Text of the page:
Did you know up to 99% of your vehicle battery is recyclable and almost all of it can be used to make new batteries or other products?
The metals in conventional batteries are the most recycled materials in the world—more than paper, glass and cardboard. The plastic can be recycled into new battery cases and the electrolytes can be reused or made into detergents.
Johnson Controls, the world’s largest manufacturer of automotive batteries, makes new batteries from 80% recycled content—this means you could be driving a car that is powered by the same materials that were in the battery from your grandparent’s vehicle.
“Johnson Controls vision is a world where 100% of vehicle batteries are responsibly recycled,” said Ray Shemanski, vice president and general manager, aftermarket, Johnson Controls, Power Solutions. “We helped create a recycling system that ensures millions of batteries are responsibly recycled and avoid landfills.”
Last year, Johnson Controls, a global multi-industrial company recycled 8,000 batteries per hour across its global recycling system, making the company the world’s largest automotive battery recycler. Yet, every year in the U.S., more than a million used batteries are not responsibly recycled.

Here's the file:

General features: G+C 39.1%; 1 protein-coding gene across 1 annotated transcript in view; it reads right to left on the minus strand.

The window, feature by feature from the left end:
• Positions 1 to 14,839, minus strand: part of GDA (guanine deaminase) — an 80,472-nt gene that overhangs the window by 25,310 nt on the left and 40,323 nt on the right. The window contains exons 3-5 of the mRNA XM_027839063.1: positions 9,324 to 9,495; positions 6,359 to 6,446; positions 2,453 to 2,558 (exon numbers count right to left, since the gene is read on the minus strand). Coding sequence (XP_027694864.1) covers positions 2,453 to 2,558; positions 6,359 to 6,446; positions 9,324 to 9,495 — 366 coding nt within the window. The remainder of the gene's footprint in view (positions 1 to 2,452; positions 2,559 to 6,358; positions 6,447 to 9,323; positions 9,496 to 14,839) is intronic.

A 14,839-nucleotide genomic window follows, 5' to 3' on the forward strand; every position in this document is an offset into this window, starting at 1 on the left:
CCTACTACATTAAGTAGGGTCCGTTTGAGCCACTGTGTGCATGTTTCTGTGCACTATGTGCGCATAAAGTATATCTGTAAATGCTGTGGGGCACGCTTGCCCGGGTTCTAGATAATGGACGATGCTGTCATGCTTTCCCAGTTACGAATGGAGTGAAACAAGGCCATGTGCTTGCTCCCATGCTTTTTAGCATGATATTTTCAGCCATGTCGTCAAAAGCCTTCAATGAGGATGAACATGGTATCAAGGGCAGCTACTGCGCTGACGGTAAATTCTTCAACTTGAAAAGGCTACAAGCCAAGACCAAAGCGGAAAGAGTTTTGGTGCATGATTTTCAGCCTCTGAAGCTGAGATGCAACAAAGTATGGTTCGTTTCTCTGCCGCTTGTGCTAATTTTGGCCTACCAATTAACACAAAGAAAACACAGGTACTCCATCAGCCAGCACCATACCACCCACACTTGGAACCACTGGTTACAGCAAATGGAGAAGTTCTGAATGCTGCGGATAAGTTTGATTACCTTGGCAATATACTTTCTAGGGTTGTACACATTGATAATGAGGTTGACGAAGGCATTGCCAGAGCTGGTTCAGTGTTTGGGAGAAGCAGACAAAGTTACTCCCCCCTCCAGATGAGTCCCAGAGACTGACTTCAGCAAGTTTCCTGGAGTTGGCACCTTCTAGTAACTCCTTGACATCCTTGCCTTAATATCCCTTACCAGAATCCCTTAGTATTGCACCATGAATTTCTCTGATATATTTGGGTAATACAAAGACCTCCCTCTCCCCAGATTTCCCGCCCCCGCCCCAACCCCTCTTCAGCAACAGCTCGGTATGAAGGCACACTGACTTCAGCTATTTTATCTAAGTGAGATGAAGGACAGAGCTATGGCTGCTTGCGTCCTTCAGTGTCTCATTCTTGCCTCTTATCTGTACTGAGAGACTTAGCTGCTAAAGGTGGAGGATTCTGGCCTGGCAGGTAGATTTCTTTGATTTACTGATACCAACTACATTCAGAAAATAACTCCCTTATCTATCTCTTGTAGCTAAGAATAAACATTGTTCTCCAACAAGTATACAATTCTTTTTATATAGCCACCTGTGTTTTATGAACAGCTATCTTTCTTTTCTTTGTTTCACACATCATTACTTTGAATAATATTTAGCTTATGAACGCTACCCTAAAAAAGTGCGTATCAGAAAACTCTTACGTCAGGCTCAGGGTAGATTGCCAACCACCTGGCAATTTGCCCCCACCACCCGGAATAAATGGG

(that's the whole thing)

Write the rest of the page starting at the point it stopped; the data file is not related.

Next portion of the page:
Recycling your used battery is simple: all you have to do is drop it off at a local battery retailer and they’ll do the rest. Most retailers will even grant you a credit for your used battery when you purchase a new one.
To find out where to go to recycle your vehicle, boat, motorcycle or lawn/garden battery, Johnson Controls has created www.recyclingmybattery.com. Drivers can enter their zip codes to find nearby battery recycling locations.
To further reinforce the company’s vision of a world where 100% of vehicle batteries are responsibly recycled, Johnson Controls will plant one tree for every visit towww.recyclingmybattery.com between April 17 and April 24 (the week of Earth Day and Arbor Day). The trees will be planted in forests of greatest need throughout the United States.